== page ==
Index of refraction Definition and 19 Discussions

In optics, the refractive index (also known as refraction index or index of refraction) of a material is a dimensionless number that describes how fast light travels through the material. It is defined as




{\displaystyle n={\frac {c}{v}},}
where c is the speed of light in vacuum and v is the phase velocity of light in the medium. For example, the refractive index of water is 1.333, meaning that light travels 1.333 times slower in water than in a vacuum. Increasing the refractive index corresponds to decreasing the speed of light in the material.

The refractive index determines how much the path of light is bent, or refracted, when entering a material. This is described by Snell's law of refraction, n1 sinθ1 = n2 sinθ2,
where θ1 and θ2 are the angles of incidence and refraction, respectively, of a ray crossing the interface between two media with refractive indices n1 and n2. The refractive indices also determine the amount of light that is reflected when reaching the interface, as well as the critical angle for total internal reflection, their intensity (Fresnel's equations) and Brewster's angle.The refractive index can be seen as the factor by which the speed and the wavelength of the radiation are reduced with respect to their vacuum values: the speed of light in a medium is v = c/n, and similarly the wavelength in that medium is λ = λ0/n, where λ0 is the wavelength of that light in vacuum. This implies that vacuum has a refractive index of 1, and that the frequency (f = v/λ) of the wave is not affected by the refractive index. As a result, the perceived color of the refracted light to a human eye which depends on the frequency is not affected by the refraction or the refractive index of the medium.
The refractive index varies with wavelength, this causes white light to split into constituent colors when refracted. This is called dispersion. It can be observed in prisms and rainbows, and as chromatic aberration in lenses. Light propagation in absorbing materials can be described using a complex-valued refractive index. The imaginary part then handles the attenuation, while the real part accounts for refraction. For most materials the refractive index changes with wavelength by several percent across the visible spectrum. Nevertheless, refractive indices for materials are commonly reported using a single value for n, typically measured at 633 nm.
The concept of refractive index applies within the full electromagnetic spectrum, from X-rays to radio waves. It can also be applied to wave phenomena such as sound. In this case, the speed of sound is used instead of that of light, and a reference medium other than vacuum must be chosen.In terms of eye glasses, a lens with a high refractive index will be lighter and will have thinner edges than its conventional "low" index counterpart. Such lenses are generally more expensive to manufacture than conventional ones.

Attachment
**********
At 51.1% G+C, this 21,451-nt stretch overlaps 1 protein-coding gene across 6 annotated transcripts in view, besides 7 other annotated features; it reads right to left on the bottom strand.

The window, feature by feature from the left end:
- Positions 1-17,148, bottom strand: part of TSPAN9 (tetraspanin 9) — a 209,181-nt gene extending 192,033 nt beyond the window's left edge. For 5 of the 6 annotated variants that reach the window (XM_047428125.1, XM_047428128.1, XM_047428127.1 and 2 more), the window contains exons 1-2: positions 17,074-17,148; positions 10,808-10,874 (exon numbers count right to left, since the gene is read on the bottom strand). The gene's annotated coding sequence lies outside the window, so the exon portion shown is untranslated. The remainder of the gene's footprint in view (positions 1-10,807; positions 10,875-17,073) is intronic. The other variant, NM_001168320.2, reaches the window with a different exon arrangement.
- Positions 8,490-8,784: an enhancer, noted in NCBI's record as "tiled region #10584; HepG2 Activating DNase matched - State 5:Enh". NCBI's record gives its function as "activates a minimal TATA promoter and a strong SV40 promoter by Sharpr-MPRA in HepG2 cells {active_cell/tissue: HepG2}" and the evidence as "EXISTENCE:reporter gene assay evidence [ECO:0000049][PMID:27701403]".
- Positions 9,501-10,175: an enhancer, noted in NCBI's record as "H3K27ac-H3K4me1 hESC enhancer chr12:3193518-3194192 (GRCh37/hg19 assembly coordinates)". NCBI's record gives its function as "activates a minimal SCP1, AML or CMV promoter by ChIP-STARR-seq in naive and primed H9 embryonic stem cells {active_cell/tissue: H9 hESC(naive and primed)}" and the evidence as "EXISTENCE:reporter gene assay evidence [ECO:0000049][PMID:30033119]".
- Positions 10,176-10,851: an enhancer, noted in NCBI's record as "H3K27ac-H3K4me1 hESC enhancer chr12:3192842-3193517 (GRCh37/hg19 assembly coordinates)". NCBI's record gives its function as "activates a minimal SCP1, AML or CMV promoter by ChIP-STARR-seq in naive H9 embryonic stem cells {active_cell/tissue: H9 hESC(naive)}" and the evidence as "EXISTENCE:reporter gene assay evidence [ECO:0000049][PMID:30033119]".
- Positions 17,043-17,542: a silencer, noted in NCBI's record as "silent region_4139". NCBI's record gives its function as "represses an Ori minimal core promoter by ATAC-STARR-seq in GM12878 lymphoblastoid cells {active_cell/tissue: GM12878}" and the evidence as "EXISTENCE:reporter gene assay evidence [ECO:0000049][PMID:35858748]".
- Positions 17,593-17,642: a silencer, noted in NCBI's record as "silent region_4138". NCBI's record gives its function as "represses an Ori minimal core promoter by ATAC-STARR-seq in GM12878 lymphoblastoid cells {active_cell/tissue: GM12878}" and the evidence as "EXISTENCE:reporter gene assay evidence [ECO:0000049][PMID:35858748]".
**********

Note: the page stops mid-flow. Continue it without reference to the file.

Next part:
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  1. P

    Is the index of refraction constant for a given medium?

    If we have a medium (say, glass) with an index of refraction, n=1.33, the speed of light in it will be c/1.33. However, blue light travels slower in glass than does red light. Since c is constant and the speed of light is changing, doesn't that mean that the index of refraction will vary based...
  2. W

    Calculating Index of Refraction with Wavelength

    Homework Statement A beam of white light goes from air into water at an incident angle of 75 deg. What is the critical angle that the violet (410 nm) parts of the light is refracted? Homework Equations n1sin(θ1)=n2sin(θ2) n=c/v c=λf The Attempt at a Solution So sure, I get that the answer is...
  3. J

    Coating Eyeglass Lenses(destructive interference)

    Homework Statement Eyeglass lenses can be coated on the inner surfaces to reduce the reflection of stray light to the eye. If the lenses are medium flint glass of refractive index 1.62 and the coating is fluorite of refractive index 1.432, (a) what minimum thickness of film is needed on the...
  4. D

    Index of refraction of the material

    Homework Statement A laser is fired into a wet paper placed ontop of a glass plate of thickness ##d## and an angle of ##0## degrees. When the light hits the paper and goes through the plate it forms a circle of light of radius ##R##. What is the index of refraction of the glass plate? Homework...
  5. G

    Index of when refraction/optics question

    The question A microscope is focused on a black dot. When a 1.20 cm -thick piece of plastic is placed over the dot, the microscope objective has to be raised 0.380 cm to bring the dot back into focus. What is the index of refraction of the plastic Relevant equations/ideas...
  6. spareine

    Birefringence deviation angle?